Cate Blanchett is a supporting standout as a high energy, overly confident and positive daytime news show host in the style of Fox News. Making fun of how NOT woke some people are these days, we have racist, homophobic… basically anything discriminative you can think of, Ron Perlman, playing the astronaut who is going to help save the world. Arianna Grande is basically playing a simpler version of herself, as a pop star who is trying to act woke so jumps on board the ‘Just Look Up’ campaign, appropriately the same name of the original song which features within the film. As soon as a camera is put in front of someone it makes acting all the more harder even if you are playing yourself, so Grande does a very respectable job, this being her first role. Timotheé Chalamet comes along halfway through the movie to what seems to be just a comedy sidekick, but right at the end when you least expect it, he captures the whole heart and soul of the movie in one monologue which will have the audiences welling up with its sentimental value.
The only weak link to the cast is Jennifer Lawrence. She doesn’t have an awful lot to do and for someone who has been advertised as the co-lead she seems to disappear halfway through the movie. There is no character arc to her and in hindsight I’m disappointed with where her character ended up. There is so much more McKay could have done with her character near the end and I think he missed an opportunity to make it all the more emotional with her character. I should mention she acts perfectly fine, there just isn’t enough there for her which is a shame as she is an immensely talented actress.
McKay has proven with Don’t Look Up he has developed as a filmmaker. If you’re a fan of his like I am you’ll know he makes in your face, aggressively fast paced movies, and if you love that you’ll definitely get it here, but there is a whole other side to be examined here. Whilst The Big Short and Vice were critiques of a time or person he really does not agree with on a fundamental level, Don’t Look Up is a non-fiction story which gives him room to be more vulnerable and tell a story that’s dear to his heart, the way in which he thinks the world is turning for the worst. So, a big bravo to Adam McKay for taking his next step forward as a filmmaker.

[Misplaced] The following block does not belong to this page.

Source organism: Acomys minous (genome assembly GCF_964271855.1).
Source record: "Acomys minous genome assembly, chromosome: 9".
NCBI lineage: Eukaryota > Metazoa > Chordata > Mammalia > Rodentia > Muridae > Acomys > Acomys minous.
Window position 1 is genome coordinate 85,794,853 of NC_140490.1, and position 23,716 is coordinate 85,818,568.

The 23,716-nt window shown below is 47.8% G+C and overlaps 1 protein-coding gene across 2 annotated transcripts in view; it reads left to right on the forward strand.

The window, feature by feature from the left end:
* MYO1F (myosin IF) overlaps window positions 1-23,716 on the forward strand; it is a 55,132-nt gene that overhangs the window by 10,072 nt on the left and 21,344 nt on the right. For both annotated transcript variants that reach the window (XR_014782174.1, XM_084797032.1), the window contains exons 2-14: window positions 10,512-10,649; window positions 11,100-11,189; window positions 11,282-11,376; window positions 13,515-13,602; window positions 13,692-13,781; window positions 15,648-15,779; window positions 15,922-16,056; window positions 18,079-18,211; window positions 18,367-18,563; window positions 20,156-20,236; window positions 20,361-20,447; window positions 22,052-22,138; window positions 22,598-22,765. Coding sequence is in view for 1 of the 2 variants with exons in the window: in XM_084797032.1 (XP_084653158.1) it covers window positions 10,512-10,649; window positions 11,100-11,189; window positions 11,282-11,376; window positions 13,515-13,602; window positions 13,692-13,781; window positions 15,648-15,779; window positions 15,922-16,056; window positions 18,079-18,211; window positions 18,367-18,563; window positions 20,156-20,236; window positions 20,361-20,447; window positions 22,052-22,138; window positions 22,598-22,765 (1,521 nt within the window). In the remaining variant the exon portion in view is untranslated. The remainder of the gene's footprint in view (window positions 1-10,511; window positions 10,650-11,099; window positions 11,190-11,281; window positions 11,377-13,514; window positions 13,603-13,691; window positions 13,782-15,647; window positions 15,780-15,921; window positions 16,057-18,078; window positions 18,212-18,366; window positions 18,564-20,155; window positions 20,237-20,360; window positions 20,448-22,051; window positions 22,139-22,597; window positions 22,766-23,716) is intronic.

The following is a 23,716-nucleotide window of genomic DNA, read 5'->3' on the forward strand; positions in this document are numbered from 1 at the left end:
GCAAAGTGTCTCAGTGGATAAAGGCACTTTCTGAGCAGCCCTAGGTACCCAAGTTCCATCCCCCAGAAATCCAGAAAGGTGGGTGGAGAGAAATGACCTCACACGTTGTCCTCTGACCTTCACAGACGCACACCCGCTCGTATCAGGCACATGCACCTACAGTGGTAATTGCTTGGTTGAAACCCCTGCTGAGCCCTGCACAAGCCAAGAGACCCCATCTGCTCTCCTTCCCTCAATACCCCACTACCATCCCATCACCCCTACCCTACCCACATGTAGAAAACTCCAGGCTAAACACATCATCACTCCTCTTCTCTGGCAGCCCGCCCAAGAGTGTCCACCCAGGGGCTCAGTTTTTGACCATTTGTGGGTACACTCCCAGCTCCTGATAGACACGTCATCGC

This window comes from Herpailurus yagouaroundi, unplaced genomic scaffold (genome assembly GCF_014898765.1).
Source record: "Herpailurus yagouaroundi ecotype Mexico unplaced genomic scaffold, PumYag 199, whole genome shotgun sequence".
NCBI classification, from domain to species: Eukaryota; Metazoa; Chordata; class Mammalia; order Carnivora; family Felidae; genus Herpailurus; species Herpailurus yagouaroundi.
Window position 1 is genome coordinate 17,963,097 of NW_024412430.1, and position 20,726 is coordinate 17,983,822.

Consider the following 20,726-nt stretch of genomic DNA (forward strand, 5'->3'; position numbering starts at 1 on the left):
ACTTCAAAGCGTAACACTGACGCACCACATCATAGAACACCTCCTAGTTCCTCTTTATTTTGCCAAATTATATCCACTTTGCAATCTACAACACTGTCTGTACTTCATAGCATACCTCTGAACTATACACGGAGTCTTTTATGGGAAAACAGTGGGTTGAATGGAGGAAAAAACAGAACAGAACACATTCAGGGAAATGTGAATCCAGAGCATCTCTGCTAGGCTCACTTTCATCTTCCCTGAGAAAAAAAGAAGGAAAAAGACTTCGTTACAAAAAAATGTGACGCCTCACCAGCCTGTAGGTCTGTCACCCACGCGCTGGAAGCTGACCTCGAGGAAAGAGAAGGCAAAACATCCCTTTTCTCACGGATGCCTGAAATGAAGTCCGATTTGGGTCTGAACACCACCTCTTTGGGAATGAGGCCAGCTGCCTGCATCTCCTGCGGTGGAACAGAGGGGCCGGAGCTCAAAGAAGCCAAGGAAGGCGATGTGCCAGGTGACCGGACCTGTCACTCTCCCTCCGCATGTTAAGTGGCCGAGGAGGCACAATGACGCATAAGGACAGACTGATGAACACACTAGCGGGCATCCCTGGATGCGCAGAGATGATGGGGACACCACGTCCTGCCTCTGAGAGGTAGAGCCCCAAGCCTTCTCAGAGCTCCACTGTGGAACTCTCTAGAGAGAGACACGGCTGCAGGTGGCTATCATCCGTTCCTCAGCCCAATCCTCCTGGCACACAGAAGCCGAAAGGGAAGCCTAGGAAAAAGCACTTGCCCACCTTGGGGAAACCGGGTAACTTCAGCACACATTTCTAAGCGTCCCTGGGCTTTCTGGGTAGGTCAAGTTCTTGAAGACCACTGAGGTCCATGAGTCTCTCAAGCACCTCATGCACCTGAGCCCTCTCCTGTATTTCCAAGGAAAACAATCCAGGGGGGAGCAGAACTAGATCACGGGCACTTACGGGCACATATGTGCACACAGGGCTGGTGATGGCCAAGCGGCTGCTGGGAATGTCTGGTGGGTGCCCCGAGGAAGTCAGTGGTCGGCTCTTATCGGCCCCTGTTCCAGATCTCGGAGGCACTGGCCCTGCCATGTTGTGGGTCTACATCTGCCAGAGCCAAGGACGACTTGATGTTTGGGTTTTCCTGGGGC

Don’t Look Up is the funniest movie of 2021, period (though it’s kinda easy as it’s been a bit of a dry year for this genre). But it deserves an extra gold star for being funny to make a message. The biggest and best example is Mark Rylance playing a tech giant who uses the asteroid hurtling towards earth to get cell phone minerals. It wants you to laugh at the absurdity to realise that in fact all that’s happening in the plot isn’t all that far-fetched. I mean, doesn’t the Rylance character’s plan sound weirdly familiar?
The most essential part of Don’t Look Up is the editing as it’s what tells this very specific story with the energy McKay desired from it. Hank Corwin in McKay’s two previous films used a much more energetic style of editing. Here, it’s a little different. He seems to be a lot more comfortable with letting a scene or a camera shot breathe. This goes to show the power of the screenplay as McKay has such confidence in his style of writing for this film, he feels he can let his editor move away from their previous style and try and make the editing more mainstream. There are still Adam McKay-isms here that we are used to but it’s a lot less common and when it does happen it’s there for a much bigger reason.
Nicholas Britell returns as McKay’s trusted composer. His score in this is a lot less subtle then what we’re used to, probably because the score here is being used to show how high stakes the two leads mission is. Whilst very listenable, unfortunately it’s far from his best and is a little overbearing at the start. Not to say it’s bad, it just isn’t what I’d want from Britell, I just will always appreciate his subtle style.
However, when all is said and done, these are just my nitpicks and McKay has far from let me down with his latest outing. He clearly is a passionate man and wants to be able to criticise whilst also entertain, a fine line when you don’t want to come across as pretentious or too full on, but he does it effortlessly. Don’t Look Up is a riveting story about how we are too in deep with modern society, and how we should just look up at what’s really going on in the world.
Don’t Look Up is currently in select theaters and will be on Netflix December 24.
Photo: Niko Tavernise/Netflix